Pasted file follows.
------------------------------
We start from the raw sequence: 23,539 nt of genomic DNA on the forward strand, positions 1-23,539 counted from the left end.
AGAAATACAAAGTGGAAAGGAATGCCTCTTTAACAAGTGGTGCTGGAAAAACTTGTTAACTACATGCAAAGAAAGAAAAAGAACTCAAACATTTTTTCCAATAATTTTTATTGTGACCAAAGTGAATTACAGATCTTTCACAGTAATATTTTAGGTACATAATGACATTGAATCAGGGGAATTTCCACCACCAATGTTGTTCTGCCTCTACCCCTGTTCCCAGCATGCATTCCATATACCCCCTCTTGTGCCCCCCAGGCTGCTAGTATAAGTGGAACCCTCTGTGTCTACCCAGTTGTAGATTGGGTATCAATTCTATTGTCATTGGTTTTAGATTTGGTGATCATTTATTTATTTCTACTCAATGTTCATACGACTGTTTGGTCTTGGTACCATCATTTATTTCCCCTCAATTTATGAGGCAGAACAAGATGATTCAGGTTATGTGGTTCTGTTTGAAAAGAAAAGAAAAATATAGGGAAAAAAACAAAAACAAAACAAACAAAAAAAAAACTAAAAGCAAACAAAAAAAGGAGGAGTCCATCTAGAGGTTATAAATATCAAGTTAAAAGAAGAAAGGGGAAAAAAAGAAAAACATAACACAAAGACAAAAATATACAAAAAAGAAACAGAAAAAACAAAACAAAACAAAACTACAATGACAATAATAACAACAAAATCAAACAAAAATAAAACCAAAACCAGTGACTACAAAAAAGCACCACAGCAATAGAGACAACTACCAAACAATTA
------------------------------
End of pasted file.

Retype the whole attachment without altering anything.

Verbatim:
We start from the raw sequence: 23,539 nt of genomic DNA on the forward strand, positions 1-23,539 counted from the left end.
AGAAATACAAAGTGGAAAGGAATGCCTCTTTAACAAGTGGTGCTGGAAAAACTTGTTAACTACATGCAAAGAAAGAAAAAGAACTCAAACATTTTTTCCAATAATTTTTATTGTGACCAAAGTGAATTACAGATCTTTCACAGTAATATTTTAGGTACATAATGACATTGAATCAGGGGAATTTCCACCACCAATGTTGTTCTGCCTCTACCCCTGTTCCCAGCATGCATTCCATATACCCCCTCTTGTGCCCCCCAGGCTGCTAGTATAAGTGGAACCCTCTGTGTCTACCCAGTTGTAGATTGGGTATCAATTCTATTGTCATTGGTTTTAGATTTGGTGATCATTTATTTATTTCTACTCAATGTTCATACGACTGTTTGGTCTTGGTACCATCATTTATTTCCCCTCAATTTATGAGGCAGAACAAGATGATTCAGGTTATGTGGTTCTGTTTGAAAAGAAAAGAAAAATATAGGGAAAAAAACAAAAACAAAACAAACAAAAAAAAAACTAAAAGCAAACAAAAAAAGGAGGAGTCCATCTAGAGGTTATAAATATCAAGTTAAAAGAAGAAAGGGGAAAAAAAGAAAAACATAACACAAAGACAAAAATATACAAAAAAGAAACAGAAAAAACAAAACAAAACAAAACTACAATGACAATAATAACAACAAAATCAAACAAAAATAAAACCAAAACCAGTGACTACAAAAAAGCACCACAGCAATAGAGACAACTACCAAACAATTA